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Presidential Candidate Perry Bombs at National Latino Conference

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Thursday in San Antonio, the national press got one of their first honest-to-God looks at Gov. Perry’s presidential potential.

They got to evaluate his candidate charisma and rhetorical chops before a national audience that wasn’t already enamored with the self-proclaimed “fiscal conservative.”

 

And the results were brutal. 

Elected officials from across the country were in the Alamo City for the 28th annual National Association of Latino Elected and Appointed Officials (NALEO) conference. A bipartisan event, this year’s conference is focused on Latino voter turnout and the rapidly growing electoral clout of Latinos. The Latino population grew nationwide from 35.3 million to 50.5 million in the last decade—a 43 percent increase, which will account for at least 8.7 percent of the nation’s voters in the next election.

Perry’s speech in San Antonio was one of his first in front of a crowd that wasn’t predisposed to loving him. There were no rah-rah Tea Partiers to cheer for Perry as they did during the last governor’s race—not even his celebrity friends Chuck Norris or Ted Nugent were on the sidelines to swoop in and save the day. Nope. This time it was a packed banquet room full of Latino elected officials from across the nation. In short, it was Perry dipping his toe into the national electoral pool of voters. Boy, did he get an icy reception.

Think watching the class president royally bomb during a high-school talent show.

During the 13-minute keynote speech all you could hear was silverware clattering on dishes as people tucked into their breaded chicken grimly chewing with their backs turned to Perry on the stage. Perry ran through his material about fiscal conservatism and low taxes. He touched on familiar themes about Texas being “the job creation capitol of the world.” And he exhorted members of the audience from other states to “come and live in Texas.”

Perry avoided talk about immigration or his controversial decision to push the banning of so called “sanctuary cities” by adding it to the call for the current special session. A vote is scheduled on the legislation in a House committee this Monday. Hispanics say the legislation that allows law enforcement to ask for citizenship status will promote racial profiling and unfairly single out communities of color for harrasment.

The grim silence was finally interrupted by light applause when Perry acknowledged at the end of his speech the growing Latino population. “It’s no stretch to suggest that the future of Texas is tied to its Hispanic population,” he said. Then Perry touted his appointments of “the best and brightest in leadership” in the Hispanic community ticking off the names of Secretary of State Hope Andrade, and Texas Supreme Court Justice Eva Guzman and “my favorite” he chuckled “The head of the TABC Jose Cuevas. That is the right man for the job.” (In case you’re missing something, the governor apparently thinks that Jose Cuevas sounds like the popular tequila brand Jose Cuervo.)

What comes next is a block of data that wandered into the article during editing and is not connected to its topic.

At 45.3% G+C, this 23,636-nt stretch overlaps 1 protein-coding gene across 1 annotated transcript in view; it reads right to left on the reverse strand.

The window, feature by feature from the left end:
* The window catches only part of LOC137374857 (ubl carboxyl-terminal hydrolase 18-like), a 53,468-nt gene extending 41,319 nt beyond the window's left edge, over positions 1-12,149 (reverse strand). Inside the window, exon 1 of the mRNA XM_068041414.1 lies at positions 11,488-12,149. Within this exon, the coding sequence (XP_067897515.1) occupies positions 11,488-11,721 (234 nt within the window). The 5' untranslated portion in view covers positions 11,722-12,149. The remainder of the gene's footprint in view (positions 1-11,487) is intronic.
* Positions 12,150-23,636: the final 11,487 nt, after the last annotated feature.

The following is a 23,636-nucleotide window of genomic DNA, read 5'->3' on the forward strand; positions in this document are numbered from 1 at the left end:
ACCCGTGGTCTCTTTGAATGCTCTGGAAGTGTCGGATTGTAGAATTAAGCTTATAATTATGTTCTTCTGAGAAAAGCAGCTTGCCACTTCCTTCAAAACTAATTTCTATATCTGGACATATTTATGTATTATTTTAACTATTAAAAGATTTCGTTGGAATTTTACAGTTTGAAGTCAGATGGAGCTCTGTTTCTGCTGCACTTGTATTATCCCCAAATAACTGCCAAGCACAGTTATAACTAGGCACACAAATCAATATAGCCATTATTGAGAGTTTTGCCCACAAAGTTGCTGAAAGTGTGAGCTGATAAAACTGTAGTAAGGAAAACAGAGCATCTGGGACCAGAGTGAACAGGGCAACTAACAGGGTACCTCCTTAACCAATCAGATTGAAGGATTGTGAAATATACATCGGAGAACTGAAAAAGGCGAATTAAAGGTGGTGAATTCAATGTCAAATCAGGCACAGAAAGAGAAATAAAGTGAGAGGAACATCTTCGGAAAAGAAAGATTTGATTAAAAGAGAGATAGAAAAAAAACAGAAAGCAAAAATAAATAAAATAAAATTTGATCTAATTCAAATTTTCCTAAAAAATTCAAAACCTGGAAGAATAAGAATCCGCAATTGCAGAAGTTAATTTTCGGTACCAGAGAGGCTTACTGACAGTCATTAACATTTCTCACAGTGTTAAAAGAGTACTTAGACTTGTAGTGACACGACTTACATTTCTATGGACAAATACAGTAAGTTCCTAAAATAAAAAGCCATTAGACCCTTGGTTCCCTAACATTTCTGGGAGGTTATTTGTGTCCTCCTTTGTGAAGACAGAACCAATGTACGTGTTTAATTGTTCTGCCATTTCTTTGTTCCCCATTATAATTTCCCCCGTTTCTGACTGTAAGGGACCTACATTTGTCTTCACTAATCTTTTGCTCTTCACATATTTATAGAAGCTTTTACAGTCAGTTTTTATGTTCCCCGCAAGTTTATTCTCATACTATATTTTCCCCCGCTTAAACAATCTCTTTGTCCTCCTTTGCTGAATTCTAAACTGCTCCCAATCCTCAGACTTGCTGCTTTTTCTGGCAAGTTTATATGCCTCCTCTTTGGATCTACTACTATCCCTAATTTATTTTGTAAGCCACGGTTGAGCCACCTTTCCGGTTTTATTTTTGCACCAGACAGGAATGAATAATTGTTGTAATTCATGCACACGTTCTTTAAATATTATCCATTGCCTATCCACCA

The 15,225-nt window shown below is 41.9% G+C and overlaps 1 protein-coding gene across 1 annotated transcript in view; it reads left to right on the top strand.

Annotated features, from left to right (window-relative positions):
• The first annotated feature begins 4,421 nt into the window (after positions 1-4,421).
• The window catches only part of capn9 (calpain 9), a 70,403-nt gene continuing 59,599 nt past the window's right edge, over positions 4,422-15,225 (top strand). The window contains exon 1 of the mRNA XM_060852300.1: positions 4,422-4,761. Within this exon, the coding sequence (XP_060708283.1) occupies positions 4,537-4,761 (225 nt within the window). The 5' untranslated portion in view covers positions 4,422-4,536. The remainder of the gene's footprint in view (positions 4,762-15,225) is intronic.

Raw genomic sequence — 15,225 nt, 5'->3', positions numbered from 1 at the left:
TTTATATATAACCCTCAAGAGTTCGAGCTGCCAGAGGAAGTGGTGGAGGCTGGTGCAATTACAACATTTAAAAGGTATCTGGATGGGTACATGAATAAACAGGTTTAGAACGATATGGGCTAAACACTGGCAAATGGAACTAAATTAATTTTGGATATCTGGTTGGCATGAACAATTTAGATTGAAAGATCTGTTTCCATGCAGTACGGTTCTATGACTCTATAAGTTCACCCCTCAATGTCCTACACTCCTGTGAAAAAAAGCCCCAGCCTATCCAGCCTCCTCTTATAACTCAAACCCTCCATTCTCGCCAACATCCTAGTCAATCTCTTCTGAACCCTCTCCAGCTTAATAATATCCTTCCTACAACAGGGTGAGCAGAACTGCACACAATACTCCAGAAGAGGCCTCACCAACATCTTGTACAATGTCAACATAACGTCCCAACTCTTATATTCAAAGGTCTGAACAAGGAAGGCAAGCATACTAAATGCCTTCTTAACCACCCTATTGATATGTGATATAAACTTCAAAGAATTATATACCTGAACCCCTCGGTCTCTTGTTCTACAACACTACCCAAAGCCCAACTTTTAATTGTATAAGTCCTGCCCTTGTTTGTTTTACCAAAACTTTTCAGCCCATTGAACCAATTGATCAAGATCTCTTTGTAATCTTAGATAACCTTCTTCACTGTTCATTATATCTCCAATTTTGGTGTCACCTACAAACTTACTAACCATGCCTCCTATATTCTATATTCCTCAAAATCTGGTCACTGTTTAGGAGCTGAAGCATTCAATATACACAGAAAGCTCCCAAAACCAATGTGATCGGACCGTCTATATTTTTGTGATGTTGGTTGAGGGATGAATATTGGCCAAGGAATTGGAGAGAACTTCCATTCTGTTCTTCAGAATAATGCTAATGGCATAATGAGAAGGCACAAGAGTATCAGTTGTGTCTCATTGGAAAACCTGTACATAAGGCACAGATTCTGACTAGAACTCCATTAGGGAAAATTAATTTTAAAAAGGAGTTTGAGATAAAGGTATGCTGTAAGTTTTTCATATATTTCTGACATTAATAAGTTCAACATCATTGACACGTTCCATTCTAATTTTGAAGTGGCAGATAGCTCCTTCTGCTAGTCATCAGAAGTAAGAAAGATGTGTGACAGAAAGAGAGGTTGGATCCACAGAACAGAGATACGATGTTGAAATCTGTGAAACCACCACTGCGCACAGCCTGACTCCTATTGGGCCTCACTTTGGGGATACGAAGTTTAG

Outside the Grand Hyatt, where the conference was being held, a phalanx of bicycle cops eyed about 100 protesters lining the sidewalk with bullhorns and signs to protest the Governor’s championing of the anti-immigrant legislation. San Antonio resident Claudia Sanchez said she’d helped organize the protest as soon as she heard Perry was coming to the event. “We want Governor Perry to know that we’re angry he’s targeting the minority community – a minority that will be this state’s future majority,” she said.

Motorists passing by the protest honked their horns and cheered on the protesters.

It also didn’t help Perry that San Antonio’s Mayor Julian Castro gave one hell of a speech before Perry took the stage. Castro said Latinos were at a crucial moment in history. “We are truly the new face of the American Dream,” he said. Then he turned Perry’s talking points about low unemployment and Texas being a business-friendly state on its head. “Have you ever found a shiny coin on the ground only to pick it up and find the other half is a rusted out bottom? It’s what you can’t see right now that’s so distressing for the Latino community.”

Every Texan in the room knew what Castro was talking about. Texas had just passed the most devastating budget in history slashing $15 billion in funding for education, healthcare and myriad other social programs. It was no secret that the damage could have been lessened if Perry – with an eye on running nationally — hadn’t lobbied so hard against using the Rainy Day fund to burnish his Tea Party credentials. It’s the state’s growing Hispanic majority who will suffer the most from Perry’s politicking. And the governor’s championing of a “sanctuary cities” bill only adds insult to injury.

Perhaps until today in the Alamo City, Rick Perry thought he had successfully pulled off his balancing act between the Tea Party faithful and Hispanic voters. After today’s frosty reception, he’s going to have to rethink his presidential strategy.

Melissa del Bosque joined The Texas Observer staff in 2008. She specializes in reporting on immigration and the U.S.-Mexico border. Her work has been published in national and international publications including TIME magazine and the Mexico City-based Nexos magazine. Melissa is a 2014-15 Lannan Fellow at The Investigative Fund.